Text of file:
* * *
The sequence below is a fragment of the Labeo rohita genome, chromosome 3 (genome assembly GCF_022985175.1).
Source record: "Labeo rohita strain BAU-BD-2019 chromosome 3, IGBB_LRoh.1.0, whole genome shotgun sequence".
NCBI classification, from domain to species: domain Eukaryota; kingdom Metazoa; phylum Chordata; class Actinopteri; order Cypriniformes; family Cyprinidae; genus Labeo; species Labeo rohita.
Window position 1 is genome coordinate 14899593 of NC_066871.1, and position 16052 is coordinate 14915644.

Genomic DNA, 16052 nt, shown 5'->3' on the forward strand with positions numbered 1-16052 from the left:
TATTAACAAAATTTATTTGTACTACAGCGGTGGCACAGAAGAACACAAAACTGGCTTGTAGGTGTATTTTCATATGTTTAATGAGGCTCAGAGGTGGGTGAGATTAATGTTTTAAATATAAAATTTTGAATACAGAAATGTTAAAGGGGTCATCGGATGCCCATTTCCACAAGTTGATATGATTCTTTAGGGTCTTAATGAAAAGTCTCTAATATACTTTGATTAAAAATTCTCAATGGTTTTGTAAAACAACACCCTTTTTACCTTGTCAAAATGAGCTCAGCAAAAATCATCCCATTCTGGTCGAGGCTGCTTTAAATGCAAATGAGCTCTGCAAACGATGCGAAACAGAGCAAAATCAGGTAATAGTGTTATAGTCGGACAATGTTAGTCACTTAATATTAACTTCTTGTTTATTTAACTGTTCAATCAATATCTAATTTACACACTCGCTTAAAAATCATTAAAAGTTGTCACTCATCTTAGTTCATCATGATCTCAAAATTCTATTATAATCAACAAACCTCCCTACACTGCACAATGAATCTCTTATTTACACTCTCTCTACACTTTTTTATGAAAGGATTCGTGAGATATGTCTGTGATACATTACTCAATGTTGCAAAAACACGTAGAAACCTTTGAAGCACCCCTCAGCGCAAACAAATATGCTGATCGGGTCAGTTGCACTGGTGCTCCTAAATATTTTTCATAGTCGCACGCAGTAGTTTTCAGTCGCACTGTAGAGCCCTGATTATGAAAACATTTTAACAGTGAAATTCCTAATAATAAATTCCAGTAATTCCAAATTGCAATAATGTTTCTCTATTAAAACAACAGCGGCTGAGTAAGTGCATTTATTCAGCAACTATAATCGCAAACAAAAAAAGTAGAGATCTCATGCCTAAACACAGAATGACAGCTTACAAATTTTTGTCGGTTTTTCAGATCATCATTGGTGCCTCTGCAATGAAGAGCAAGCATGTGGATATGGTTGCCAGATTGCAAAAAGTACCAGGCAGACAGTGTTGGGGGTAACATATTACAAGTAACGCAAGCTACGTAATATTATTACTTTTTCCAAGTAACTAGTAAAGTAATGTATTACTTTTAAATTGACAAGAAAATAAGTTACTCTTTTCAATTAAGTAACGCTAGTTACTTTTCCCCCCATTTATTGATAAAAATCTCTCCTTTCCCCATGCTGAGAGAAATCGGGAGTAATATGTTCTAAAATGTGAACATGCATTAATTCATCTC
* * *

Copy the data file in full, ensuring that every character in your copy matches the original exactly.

The sequence below is a fragment of the Labeo rohita genome, chromosome 3 (genome assembly GCF_022985175.1).
Source record: "Labeo rohita strain BAU-BD-2019 chromosome 3, IGBB_LRoh.1.0, whole genome shotgun sequence".
NCBI classification, from domain to species: domain Eukaryota; kingdom Metazoa; phylum Chordata; class Actinopteri; order Cypriniformes; family Cyprinidae; genus Labeo; species Labeo rohita.
Window position 1 is genome coordinate 14899593 of NC_066871.1, and position 16052 is coordinate 14915644.

Genomic DNA, 16052 nt, shown 5'->3' on the forward strand with positions numbered 1-16052 from the left:
TATTAACAAAATTTATTTGTACTACAGCGGTGGCACAGAAGAACACAAAACTGGCTTGTAGGTGTATTTTCATATGTTTAATGAGGCTCAGAGGTGGGTGAGATTAATGTTTTAAATATAAAATTTTGAATACAGAAATGTTAAAGGGGTCATCGGATGCCCATTTCCACAAGTTGATATGATTCTTTAGGGTCTTAATGAAAAGTCTCTAATATACTTTGATTAAAAATTCTCAATGGTTTTGTAAAACAACACCCTTTTTACCTTGTCAAAATGAGCTCAGCAAAAATCATCCCATTCTGGTCGAGGCTGCTTTAAATGCAAATGAGCTCTGCAAACGATGCGAAACAGAGCAAAATCAGGTAATAGTGTTATAGTCGGACAATGTTAGTCACTTAATATTAACTTCTTGTTTATTTAACTGTTCAATCAATATCTAATTTACACACTCGCTTAAAAATCATTAAAAGTTGTCACTCATCTTAGTTCATCATGATCTCAAAATTCTATTATAATCAACAAACCTCCCTACACTGCACAATGAATCTCTTATTTACACTCTCTCTACACTTTTTTATGAAAGGATTCGTGAGATATGTCTGTGATACATTACTCAATGTTGCAAAAACACGTAGAAACCTTTGAAGCACCCCTCAGCGCAAACAAATATGCTGATCGGGTCAGTTGCACTGGTGCTCCTAAATATTTTTCATAGTCGCACGCAGTAGTTTTCAGTCGCACTGTAGAGCCCTGATTATGAAAACATTTTAACAGTGAAATTCCTAATAATAAATTCCAGTAATTCCAAATTGCAATAATGTTTCTCTATTAAAACAACAGCGGCTGAGTAAGTGCATTTATTCAGCAACTATAATCGCAAACAAAAAAAGTAGAGATCTCATGCCTAAACACAGAATGACAGCTTACAAATTTTTGTCGGTTTTTCAGATCATCATTGGTGCCTCTGCAATGAAGAGCAAGCATGTGGATATGGTTGCCAGATTGCAAAAAGTACCAGGCAGACAGTGTTGGGGGTAACATATTACAAGTAACGCAAGCTACGTAATATTATTACTTTTTCCAAGTAACTAGTAAAGTAATGTATTACTTTTAAATTGACAAGAAAATAAGTTACTCTTTTCAATTAAGTAACGCTAGTTACTTTTCCCCCCATTTATTGATAAAAATCTCTCCTTTCCCCATGCTGAGAGAAATCGGGAGTAATATGTTCTAAAATGTGAACATGCATTAATTCATCTC